In an effort to devise with a standardized way to test a new advanced drug delivery method — drug-laced chewing gum — a team of researchers at the University of Bristol, UK, built a set of robot jaws that can chow down much like a human.
The robot even features artificial saliva to allow for xylitol, a common sugar substitute in gum, to dissolve.
Researchers are hopeful that adding medication to gum could one day become an easy and cost-effective way to administer drugs. But a lack of standards in testing, complexity in formulations, and changes to manufacturing have held the method back.
To come up with a standardized testing method, the team is now figuring out how to measure drug release over time in the mouth. In an experiment, detailed in a new paper published in IEEE Transactions on Biomedical Engineering late last month, the team compared how much xylitol remained in a gum after their robot jaws had a go at it versus human participants.
They found that the release rate of the xylitol was comparable between the robot and the human participants, suggesting the jaws could be a suitable analogue for testing gum as a drug delivery method.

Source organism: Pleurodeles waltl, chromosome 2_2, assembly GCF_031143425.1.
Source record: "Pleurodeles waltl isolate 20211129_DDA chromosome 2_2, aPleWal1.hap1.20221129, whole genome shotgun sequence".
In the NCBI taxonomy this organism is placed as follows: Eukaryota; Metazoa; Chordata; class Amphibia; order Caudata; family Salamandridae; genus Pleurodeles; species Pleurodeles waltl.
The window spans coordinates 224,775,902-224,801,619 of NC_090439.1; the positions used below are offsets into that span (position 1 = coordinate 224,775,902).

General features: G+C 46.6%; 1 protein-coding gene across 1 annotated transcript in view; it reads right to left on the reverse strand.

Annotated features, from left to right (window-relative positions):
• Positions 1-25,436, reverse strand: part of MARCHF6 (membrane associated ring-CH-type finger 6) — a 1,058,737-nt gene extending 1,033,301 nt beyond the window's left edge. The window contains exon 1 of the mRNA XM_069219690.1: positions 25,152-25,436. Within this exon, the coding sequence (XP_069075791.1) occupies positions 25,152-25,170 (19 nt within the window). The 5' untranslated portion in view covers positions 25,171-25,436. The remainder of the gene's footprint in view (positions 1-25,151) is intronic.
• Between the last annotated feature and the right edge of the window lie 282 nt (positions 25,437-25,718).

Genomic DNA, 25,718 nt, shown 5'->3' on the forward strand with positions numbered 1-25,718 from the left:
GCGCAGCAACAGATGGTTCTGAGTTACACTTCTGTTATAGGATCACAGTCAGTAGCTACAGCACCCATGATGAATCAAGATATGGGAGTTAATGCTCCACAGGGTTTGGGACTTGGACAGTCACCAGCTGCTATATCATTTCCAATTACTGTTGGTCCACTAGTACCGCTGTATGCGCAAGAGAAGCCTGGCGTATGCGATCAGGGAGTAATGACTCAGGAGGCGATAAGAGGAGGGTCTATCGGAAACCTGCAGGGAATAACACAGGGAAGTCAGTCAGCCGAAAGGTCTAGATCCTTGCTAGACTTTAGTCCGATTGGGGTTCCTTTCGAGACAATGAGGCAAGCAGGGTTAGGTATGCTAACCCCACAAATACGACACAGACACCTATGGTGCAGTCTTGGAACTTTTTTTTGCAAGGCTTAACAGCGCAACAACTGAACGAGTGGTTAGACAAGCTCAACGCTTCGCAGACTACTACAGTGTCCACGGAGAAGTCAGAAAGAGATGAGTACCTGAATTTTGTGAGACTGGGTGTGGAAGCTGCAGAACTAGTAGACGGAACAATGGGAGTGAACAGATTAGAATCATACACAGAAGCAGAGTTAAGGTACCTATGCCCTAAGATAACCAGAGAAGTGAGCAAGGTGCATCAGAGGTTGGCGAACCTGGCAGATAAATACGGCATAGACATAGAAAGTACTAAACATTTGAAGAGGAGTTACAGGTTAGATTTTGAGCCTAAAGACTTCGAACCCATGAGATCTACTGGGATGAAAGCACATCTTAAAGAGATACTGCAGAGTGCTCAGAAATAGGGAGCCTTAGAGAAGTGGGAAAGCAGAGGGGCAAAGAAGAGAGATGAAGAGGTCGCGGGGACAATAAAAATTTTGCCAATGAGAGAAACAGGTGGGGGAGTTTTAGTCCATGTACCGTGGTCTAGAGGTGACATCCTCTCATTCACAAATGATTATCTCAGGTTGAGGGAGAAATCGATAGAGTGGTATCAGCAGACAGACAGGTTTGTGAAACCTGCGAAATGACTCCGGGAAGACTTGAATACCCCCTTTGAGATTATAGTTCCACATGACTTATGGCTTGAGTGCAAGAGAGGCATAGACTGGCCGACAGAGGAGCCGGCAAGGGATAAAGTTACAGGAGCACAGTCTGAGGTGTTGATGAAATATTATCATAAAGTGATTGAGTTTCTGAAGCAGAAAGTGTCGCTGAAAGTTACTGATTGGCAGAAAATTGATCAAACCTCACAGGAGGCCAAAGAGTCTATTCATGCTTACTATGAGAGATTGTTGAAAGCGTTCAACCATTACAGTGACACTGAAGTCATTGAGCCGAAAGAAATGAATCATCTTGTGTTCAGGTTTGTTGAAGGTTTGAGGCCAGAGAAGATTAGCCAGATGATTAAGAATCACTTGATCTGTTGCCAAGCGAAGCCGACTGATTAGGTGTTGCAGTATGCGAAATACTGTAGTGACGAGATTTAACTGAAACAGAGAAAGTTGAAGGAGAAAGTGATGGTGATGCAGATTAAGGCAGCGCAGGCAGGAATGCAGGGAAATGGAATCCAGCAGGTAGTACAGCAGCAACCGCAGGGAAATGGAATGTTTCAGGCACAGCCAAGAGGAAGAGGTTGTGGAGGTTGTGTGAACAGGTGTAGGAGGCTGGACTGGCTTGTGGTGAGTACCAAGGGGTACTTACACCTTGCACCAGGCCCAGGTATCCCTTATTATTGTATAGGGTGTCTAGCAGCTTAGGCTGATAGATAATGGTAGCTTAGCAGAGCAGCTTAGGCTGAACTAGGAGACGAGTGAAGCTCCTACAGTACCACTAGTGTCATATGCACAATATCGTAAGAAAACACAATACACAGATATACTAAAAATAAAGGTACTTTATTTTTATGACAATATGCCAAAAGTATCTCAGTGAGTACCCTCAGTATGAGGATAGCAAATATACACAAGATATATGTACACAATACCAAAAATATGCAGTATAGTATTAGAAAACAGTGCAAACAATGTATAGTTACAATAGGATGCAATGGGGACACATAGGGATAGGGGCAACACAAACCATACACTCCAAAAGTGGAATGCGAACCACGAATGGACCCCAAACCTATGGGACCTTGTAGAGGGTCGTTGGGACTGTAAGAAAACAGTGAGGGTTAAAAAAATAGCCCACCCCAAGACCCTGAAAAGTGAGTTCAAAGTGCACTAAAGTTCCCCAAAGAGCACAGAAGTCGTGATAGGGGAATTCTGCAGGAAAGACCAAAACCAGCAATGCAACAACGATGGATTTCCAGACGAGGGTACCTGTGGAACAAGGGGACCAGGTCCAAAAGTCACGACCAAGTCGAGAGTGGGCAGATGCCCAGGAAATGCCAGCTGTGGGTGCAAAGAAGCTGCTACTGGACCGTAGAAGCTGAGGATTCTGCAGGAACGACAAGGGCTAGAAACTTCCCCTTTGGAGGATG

"Our research has shown the chewing robot gives pharmaceutical companies the opportunity to investigate medicated chewing gum, with reduced patient exposure and lower costs using this new method," Kazem Alemzadeh, Senior Lecturer in the Department of Mechanical Engineering at the University of Bristol and lead researcher, said in a statement.
Co-author Nicola West, a professor of restorative dentistry, added that such a method could "revolutionize investigation into oral drug release and delivery."
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READ MORE: Robot jaws shows medicated chewing gum could be the future [University of Bristol]
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